introduction Kala teetar Black Francolin
Vegetation moving to cultivated crops and grassland to feed chiefly in the morning and the late afternoon. Species roosts on the ground in thicker growth of tall grasses, though often mount up on branches of trees for calling. Bird runs ahead of hunter predator for an escape, breaking cover with a loud whirl of wings, takes short, low, swift and strong flight with rapid beats of wings, punctuated with glides. This kala teetar francolin species has been providing hunting pleasure and dining table delicacy for the rich, source of bush meat for the poor, allurement for its keeper as a pet, and helps the farmer in controlling insect pest infestation.
The global population of Kala teetar black francolin is generally regarded as stable, yet wildlife enthusiasts in Pakistan feel concerned over the decline in its population due to excessive hunting, habitat loss and pesticide/herbicidal sprays. Future management to support population build-up requires conservation and sustainable utilization based upon a better understanding of its biology.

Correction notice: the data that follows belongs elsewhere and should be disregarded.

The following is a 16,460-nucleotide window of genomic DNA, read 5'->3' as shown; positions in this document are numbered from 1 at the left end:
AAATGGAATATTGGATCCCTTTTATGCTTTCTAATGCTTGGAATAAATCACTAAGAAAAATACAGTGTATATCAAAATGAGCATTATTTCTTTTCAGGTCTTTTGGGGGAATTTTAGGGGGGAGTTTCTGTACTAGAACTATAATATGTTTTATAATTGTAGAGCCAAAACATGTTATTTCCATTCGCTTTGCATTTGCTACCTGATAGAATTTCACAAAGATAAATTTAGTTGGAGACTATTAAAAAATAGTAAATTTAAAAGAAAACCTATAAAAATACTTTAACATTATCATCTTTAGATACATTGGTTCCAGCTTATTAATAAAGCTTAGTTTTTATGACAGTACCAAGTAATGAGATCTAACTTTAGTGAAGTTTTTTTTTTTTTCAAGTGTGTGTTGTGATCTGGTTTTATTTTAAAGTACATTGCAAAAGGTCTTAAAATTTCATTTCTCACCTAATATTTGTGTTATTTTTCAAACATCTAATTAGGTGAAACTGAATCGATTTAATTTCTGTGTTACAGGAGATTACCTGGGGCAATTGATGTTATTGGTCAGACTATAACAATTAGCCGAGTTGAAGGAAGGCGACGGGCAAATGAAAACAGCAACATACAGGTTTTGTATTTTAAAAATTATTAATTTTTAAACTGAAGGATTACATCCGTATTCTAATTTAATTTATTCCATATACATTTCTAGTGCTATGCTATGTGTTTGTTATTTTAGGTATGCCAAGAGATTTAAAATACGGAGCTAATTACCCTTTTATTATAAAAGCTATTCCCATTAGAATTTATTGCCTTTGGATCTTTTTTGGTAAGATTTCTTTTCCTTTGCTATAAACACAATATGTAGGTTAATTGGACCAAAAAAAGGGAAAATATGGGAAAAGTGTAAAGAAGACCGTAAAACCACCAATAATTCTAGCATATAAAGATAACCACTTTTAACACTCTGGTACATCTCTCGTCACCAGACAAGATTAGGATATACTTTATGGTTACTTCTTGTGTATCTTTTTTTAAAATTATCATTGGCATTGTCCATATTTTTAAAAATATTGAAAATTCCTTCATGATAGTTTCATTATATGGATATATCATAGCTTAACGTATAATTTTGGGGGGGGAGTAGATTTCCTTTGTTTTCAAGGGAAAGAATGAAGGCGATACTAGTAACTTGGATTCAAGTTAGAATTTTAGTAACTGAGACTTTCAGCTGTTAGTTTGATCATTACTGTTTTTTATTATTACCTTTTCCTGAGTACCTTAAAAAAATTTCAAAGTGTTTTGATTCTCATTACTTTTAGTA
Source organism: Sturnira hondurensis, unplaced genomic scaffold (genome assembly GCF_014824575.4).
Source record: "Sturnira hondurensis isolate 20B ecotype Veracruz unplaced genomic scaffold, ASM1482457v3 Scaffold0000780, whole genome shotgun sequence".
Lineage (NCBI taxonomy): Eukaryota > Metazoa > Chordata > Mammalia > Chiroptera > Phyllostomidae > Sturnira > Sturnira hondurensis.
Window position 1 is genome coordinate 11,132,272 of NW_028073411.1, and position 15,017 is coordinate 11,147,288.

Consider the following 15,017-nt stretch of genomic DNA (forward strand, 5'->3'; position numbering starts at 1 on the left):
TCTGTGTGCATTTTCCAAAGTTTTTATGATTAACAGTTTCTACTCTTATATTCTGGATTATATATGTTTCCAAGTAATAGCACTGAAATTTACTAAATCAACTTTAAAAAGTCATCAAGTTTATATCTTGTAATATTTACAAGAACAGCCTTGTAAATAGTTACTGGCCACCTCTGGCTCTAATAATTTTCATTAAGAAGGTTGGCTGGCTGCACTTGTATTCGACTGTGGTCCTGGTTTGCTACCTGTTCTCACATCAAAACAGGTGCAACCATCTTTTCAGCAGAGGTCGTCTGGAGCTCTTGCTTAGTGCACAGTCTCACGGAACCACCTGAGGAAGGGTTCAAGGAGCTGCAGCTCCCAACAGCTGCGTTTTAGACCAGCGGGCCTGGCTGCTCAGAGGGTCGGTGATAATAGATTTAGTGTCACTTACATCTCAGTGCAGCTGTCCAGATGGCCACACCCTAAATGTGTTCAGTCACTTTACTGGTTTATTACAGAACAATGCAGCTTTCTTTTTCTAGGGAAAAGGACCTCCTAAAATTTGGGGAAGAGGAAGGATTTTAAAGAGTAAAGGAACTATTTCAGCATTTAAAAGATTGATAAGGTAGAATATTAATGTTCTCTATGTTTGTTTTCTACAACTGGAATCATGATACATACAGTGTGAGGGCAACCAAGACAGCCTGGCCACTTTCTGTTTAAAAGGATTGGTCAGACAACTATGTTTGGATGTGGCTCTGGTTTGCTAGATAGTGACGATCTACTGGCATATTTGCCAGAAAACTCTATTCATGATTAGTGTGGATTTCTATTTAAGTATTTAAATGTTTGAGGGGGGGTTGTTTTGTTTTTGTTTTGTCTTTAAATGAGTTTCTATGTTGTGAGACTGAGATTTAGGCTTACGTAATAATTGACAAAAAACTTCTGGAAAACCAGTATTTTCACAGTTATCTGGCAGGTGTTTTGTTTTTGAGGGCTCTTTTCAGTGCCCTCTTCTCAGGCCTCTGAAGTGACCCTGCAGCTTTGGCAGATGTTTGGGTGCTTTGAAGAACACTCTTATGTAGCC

Studies on population biology of the species are very few, and the species is known from casual records on its distribution. Call-counts suggested population density of 395 birds/ km2 for an irrigated tract of Faisalabad central Punjab, Pakistan, and between 0.12 and 5.81/km2 for different forest plantations and sub-mountainous Punjab Pakistan.
Based upon transect and call counts data, Mahmood et al. (2010) suggested kala teetar black francolin average population density of 6/ km2 for Lehri National Park (northern Punjab, Pakistan), and higher densities during the autumn. No study is available on covey size, dispersion, sex and age structure, annual population fluctuations, etc. A good population of kala teetar black francolin is present under the protection of Lal Suhanra National Park (Pakistan, LSNP).
Present report presents the results of a study on different population biology variables of black francolin in Lal Suhanra National Park (LSNP) undertaken between 1993 and 2004 with the hypothesis that the population of the species maintained under reasonable natural conditions with a minimum of human-caused stress can provide some basic insight into hither-to little known population biology of this francolin species.